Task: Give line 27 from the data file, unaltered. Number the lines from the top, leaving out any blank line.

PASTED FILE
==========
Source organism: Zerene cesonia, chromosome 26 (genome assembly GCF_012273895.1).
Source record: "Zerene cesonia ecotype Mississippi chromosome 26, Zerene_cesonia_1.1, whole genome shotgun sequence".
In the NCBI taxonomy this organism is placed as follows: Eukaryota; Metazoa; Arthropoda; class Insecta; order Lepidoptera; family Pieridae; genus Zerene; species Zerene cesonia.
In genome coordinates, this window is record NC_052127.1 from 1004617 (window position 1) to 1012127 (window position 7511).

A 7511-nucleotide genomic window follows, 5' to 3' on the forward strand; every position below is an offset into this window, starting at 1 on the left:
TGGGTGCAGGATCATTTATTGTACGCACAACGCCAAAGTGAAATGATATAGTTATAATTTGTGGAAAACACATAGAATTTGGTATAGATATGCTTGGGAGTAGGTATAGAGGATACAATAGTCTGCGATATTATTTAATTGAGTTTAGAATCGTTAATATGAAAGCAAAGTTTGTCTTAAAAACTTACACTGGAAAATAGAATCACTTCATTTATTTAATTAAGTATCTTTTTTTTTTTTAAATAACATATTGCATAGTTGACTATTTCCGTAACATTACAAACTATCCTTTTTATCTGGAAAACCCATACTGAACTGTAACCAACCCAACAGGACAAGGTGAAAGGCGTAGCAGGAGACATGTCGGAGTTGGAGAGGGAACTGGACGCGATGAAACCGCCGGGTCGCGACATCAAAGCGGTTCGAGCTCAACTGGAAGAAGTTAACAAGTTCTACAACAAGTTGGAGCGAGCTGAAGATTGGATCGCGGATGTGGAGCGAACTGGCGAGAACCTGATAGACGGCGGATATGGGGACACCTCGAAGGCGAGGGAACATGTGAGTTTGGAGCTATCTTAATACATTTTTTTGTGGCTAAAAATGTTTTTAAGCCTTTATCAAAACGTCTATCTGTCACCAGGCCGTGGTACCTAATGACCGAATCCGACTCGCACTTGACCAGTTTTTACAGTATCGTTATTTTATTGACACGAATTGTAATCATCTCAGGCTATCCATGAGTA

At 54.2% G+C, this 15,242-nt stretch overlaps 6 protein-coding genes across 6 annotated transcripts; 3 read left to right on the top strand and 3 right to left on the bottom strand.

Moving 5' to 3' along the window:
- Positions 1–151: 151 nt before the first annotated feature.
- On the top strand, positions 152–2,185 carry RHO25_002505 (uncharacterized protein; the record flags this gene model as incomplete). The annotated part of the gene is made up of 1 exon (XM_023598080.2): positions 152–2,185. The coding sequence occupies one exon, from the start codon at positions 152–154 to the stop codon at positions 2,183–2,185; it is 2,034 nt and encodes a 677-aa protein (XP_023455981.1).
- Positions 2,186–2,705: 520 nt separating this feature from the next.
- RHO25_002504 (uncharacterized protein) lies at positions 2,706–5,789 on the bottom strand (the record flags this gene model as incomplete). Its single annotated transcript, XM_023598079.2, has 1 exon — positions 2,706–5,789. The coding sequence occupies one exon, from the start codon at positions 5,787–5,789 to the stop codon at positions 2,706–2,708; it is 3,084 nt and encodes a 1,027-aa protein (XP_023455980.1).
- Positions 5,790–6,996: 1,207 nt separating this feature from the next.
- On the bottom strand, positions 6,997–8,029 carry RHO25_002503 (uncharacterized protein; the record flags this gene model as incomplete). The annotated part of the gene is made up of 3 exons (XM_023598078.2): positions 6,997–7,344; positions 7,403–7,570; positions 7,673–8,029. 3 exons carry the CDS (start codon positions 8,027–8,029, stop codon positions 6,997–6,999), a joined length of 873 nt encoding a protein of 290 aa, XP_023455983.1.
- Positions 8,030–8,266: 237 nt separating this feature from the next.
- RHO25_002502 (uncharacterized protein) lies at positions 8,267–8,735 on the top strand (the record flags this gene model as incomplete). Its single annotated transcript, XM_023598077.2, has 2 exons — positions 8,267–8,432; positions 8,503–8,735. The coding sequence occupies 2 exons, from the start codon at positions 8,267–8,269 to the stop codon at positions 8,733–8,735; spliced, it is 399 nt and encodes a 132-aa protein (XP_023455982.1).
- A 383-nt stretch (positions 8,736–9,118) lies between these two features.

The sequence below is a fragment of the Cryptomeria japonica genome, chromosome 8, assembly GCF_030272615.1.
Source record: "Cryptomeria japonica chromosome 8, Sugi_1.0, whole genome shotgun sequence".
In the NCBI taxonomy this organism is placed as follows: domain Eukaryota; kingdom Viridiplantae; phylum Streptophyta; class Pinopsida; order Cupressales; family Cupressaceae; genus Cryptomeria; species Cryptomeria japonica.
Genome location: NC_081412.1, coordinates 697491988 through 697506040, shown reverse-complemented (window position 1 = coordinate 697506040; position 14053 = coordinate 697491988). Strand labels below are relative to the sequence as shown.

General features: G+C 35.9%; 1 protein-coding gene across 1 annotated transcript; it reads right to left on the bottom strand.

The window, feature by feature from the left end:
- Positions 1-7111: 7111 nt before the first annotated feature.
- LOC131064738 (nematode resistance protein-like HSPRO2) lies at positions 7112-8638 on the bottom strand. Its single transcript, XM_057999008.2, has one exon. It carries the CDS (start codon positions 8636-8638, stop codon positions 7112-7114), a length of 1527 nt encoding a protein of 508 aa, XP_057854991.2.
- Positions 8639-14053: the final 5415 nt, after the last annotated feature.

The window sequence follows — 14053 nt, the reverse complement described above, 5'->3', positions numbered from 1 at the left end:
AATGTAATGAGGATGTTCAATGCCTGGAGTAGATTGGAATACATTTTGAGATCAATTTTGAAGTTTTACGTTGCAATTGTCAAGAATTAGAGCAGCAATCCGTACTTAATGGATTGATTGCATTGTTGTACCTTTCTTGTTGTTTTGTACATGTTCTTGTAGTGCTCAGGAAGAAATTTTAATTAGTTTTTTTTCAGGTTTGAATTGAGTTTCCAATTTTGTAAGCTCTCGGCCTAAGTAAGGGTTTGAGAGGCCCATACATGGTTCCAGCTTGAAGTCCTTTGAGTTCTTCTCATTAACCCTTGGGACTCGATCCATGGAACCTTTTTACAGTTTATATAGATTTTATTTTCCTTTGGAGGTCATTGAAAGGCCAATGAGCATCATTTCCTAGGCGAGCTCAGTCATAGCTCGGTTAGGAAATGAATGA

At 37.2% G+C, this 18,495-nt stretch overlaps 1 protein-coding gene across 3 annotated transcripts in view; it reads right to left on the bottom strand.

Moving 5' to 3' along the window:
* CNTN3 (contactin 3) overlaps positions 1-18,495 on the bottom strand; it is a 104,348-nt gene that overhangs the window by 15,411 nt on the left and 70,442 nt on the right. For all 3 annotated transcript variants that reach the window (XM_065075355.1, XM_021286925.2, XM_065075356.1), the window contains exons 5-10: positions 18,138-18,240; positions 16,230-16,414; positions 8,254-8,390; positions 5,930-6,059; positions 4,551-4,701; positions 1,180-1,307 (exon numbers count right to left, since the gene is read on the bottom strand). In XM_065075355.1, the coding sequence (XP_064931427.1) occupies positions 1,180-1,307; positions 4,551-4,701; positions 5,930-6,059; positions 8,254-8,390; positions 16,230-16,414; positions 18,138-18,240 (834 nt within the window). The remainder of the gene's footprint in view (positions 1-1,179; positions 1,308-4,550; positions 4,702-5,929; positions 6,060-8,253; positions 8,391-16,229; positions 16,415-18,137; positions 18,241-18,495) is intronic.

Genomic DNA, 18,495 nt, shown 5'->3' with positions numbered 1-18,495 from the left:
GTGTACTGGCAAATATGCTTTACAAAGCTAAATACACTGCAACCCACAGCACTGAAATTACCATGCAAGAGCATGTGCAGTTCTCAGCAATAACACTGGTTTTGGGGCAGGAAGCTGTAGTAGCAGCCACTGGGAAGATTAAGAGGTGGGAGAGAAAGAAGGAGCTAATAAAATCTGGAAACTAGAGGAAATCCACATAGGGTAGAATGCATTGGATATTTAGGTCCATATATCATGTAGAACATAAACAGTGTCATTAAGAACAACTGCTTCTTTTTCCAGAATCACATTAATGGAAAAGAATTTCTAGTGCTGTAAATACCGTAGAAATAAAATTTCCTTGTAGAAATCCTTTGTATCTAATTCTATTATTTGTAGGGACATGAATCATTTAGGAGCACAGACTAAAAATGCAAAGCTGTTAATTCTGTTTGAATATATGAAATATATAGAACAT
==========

The window sequence follows — 14053 nt, the reverse complement described above, 5'->3', positions numbered from 1 at the left end: